Cars that pass the university examination
Choosing a reliable, low-powered and thrifty car will keep your students safe from trouble, writes Neil Lyndon
NOW that the results are in and the offers made, many parents might be thinking of buying a car for their princes and princesses to drive away to college.
The best advice, on behalf of all of us, would probably be "please think again". The last thing the congested hearts of our cities need for their wellbeing is an influx of yet more cars transporting one person (the advent of cheap, new cars and the growth of car ownership among single people under 25 is one of the main reasons why there are more cars on our roads than they can accommodate).
Even in remoter towns, the streets can be clogged with cars in rush hours and parking spaces are hard to find around the cafes and shops where students linger.
In any case, it is well understood (and as well for parents to remember) that teenagers go to college to have fun and equally well recognised that cars go with drink and drugs the way blue touch papers go with dynamite. Therefore, it might be better to drive the little darlings to their colleges, pick them up at the end of term and let them borrow family cars in the holidays.
Seeing, however, that I am getting nowhere with these objections, I now turn to the business of the day, which is to recommend cars that might be fitting for a student.
A formula covers this question: what they need is the opposite of what they want.
What they want is a powerful, tasty car that will make them look good to the opposite sex. Given a free hand, 80 per cent of female students would probably choose a Peugeot RCZ coupe while most boys would settle for a Ferrari 458 Italia.
Let them eat gruel. The best car for a student is the one that the parent who is footing the bill is happiest to buy.
That parent seeks a cheap, safe, low-powered car that is going to be reliable, cost next to nothing in maintenance, insurance and road tax, and might be returned to the family at the end of its student years in a sufficiently fit state to serve some time as a household standby. What they want, in other words, is a Kia Picanto. The Picanto recently came out top in a Which? survey, being judged by owners as the most reliable car on the market. It is covered by Kia's unbeatable seven-year warranty (so it might even see two students through their college years before the warranty expires).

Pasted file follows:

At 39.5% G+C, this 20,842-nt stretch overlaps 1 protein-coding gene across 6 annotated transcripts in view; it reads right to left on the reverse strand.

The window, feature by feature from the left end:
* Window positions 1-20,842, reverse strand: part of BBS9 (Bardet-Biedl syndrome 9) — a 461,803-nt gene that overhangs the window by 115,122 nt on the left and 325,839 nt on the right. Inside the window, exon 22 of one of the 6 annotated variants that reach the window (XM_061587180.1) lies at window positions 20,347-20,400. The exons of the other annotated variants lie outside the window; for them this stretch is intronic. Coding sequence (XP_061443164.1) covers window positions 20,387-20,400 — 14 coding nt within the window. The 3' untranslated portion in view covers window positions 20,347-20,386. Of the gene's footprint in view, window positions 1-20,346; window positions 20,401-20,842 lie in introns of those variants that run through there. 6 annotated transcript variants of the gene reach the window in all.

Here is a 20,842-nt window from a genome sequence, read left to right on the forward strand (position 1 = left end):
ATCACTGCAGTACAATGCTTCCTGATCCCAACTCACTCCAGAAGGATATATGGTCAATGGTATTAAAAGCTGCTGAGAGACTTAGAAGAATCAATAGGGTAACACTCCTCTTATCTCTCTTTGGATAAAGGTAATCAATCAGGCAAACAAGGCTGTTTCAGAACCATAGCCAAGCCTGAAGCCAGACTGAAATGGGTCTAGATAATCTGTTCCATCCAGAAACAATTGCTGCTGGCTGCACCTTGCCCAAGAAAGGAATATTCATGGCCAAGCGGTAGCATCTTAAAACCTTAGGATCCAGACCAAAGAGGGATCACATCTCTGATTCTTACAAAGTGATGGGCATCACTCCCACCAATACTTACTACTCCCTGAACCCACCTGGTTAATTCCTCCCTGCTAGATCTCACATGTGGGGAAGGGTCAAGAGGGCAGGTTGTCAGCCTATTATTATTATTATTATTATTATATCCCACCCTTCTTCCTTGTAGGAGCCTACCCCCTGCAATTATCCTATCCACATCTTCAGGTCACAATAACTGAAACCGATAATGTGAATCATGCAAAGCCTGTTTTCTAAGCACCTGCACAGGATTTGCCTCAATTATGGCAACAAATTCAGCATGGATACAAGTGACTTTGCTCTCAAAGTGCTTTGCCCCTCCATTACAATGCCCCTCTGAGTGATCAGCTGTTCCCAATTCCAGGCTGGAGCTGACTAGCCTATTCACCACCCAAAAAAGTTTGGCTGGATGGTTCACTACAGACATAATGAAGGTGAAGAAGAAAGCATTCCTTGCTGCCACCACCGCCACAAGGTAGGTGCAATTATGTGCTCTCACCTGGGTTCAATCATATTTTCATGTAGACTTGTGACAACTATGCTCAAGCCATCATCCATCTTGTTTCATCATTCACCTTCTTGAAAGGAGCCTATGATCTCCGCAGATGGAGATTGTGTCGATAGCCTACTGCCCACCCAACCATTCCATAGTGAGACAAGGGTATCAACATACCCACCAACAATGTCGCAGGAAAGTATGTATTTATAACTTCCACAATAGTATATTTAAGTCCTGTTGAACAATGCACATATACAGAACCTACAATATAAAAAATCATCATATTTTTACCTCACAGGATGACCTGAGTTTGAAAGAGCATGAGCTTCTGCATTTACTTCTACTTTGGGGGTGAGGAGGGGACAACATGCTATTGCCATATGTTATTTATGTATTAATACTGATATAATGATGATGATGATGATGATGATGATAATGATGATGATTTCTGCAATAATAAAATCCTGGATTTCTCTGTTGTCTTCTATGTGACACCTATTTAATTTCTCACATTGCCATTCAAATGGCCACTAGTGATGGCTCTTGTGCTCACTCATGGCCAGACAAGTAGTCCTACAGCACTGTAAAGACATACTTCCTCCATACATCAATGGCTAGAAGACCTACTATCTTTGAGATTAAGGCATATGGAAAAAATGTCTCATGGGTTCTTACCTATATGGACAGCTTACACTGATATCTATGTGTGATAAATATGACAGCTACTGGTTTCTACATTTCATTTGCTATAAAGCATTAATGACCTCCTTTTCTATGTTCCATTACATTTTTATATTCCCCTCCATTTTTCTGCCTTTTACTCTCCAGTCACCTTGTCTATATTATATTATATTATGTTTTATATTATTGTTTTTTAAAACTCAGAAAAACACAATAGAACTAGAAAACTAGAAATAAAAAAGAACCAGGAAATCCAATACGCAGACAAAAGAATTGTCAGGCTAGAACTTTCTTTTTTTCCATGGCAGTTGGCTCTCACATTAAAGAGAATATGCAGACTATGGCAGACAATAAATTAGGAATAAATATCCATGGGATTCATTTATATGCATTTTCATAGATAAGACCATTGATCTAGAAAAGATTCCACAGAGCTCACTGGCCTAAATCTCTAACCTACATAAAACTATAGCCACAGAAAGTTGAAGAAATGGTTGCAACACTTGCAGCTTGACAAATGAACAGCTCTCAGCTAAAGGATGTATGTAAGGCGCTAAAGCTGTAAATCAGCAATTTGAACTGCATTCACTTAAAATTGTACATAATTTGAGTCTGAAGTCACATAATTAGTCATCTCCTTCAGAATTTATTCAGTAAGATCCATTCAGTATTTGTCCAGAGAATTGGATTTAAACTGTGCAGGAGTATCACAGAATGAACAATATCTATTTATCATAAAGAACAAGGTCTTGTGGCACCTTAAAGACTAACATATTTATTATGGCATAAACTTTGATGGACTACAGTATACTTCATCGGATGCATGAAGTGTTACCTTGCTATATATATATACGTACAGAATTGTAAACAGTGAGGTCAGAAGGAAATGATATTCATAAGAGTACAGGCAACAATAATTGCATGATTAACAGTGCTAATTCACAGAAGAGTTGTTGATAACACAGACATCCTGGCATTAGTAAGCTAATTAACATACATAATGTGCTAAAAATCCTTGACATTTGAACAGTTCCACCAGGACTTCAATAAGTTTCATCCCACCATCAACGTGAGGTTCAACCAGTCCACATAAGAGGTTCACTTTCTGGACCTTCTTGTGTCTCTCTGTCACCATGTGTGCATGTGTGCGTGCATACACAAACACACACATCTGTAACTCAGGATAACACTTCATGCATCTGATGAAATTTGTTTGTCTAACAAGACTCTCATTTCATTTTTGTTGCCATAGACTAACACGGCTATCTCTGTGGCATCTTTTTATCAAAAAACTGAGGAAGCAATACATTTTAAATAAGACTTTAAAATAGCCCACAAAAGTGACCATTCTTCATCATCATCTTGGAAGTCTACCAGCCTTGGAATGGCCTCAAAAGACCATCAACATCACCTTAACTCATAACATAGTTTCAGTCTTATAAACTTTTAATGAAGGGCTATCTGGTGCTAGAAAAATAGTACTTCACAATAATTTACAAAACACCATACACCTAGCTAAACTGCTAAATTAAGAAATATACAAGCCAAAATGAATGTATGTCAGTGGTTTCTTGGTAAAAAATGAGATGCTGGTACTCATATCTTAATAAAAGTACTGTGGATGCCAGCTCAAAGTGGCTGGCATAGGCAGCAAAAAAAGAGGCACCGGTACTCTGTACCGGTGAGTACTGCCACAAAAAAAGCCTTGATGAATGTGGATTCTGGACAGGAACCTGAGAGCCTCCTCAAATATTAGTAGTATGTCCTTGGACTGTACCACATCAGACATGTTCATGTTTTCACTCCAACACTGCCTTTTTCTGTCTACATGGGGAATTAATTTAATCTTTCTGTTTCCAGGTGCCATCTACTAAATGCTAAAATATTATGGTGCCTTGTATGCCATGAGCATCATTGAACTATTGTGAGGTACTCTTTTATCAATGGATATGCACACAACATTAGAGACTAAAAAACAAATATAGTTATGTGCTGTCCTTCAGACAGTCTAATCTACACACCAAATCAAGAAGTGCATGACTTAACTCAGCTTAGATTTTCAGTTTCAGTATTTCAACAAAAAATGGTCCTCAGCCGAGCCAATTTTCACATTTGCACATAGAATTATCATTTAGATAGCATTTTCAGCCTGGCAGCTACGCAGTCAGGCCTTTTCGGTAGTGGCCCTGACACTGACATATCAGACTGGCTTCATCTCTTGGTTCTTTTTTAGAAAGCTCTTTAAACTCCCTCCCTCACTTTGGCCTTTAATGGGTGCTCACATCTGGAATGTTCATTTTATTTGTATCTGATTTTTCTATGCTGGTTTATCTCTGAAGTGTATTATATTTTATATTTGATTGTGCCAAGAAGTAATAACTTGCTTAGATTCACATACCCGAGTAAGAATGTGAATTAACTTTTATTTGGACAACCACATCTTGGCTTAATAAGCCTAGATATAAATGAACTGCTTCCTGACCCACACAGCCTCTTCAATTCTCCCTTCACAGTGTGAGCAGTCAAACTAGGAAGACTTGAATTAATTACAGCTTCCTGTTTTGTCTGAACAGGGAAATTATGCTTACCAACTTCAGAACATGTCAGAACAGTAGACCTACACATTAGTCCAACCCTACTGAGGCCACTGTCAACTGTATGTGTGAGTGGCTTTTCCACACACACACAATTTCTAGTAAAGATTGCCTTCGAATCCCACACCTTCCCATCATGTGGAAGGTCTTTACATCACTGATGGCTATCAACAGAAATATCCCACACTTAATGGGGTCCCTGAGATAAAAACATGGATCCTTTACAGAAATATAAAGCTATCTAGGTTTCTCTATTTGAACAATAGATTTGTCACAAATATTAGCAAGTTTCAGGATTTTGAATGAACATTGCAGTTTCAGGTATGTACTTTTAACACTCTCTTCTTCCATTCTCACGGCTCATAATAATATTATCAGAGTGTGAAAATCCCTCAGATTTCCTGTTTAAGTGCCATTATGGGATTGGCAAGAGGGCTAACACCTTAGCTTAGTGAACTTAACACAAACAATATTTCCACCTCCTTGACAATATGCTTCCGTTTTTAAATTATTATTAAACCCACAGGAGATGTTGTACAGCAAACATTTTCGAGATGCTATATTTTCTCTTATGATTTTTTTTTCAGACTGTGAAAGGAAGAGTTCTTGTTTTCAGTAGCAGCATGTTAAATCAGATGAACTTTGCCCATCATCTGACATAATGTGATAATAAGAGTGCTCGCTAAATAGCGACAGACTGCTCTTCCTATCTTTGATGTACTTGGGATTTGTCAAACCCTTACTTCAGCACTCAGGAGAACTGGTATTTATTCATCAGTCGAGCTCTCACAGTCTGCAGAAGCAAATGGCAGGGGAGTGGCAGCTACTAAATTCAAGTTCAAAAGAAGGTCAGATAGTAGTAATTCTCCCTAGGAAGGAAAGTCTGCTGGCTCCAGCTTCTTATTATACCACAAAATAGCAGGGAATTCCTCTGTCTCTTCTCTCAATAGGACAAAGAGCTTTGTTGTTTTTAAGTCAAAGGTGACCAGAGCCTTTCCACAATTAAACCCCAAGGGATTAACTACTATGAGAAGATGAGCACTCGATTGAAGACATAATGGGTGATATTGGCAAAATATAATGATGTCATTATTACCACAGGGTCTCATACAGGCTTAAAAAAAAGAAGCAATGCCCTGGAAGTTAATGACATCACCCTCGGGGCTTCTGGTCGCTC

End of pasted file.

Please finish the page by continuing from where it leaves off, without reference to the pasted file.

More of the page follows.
The renowned Honest John in the Daily Telegraph recently described the Picanto as "cheap as chips" and said that it represented irresistible value.
The Picanto has, in fact, passed the sternest of all tests: being judged acceptable by my mother-in-law.
It was no easy task to persuade M-i-L to consider the Picanto when she was thinking of changing her doughty, ancient VW Golf estate. She was wary of its Korean origins -- not aware that the Hyundai-Kia group is rapidly overhauling Toyota and VW for build quality. She was unconvinced that such a little car could be so safe and had to be persuaded by the Euro NCAP crash test results.
Lastly, she couldn't believe the deal that was on offer from Kia and supposed that I, foolish boy, must have got the figures wrong.
What's good enough for canny granny should be more than good enough for upstart kid. They won't like it, but "he who hath the gold maketh the rule".
Worthy new alternatives might be a Fiat Panda or a Toyota Aygo.
And if you are thinking of buying a new car for two to share, a Kia Venga would be worth considering.
Among second-hand cars, the Toyota Yaris and Ford Fiesta would be high on a list of best buys. But the best counsel might remain: let them walk.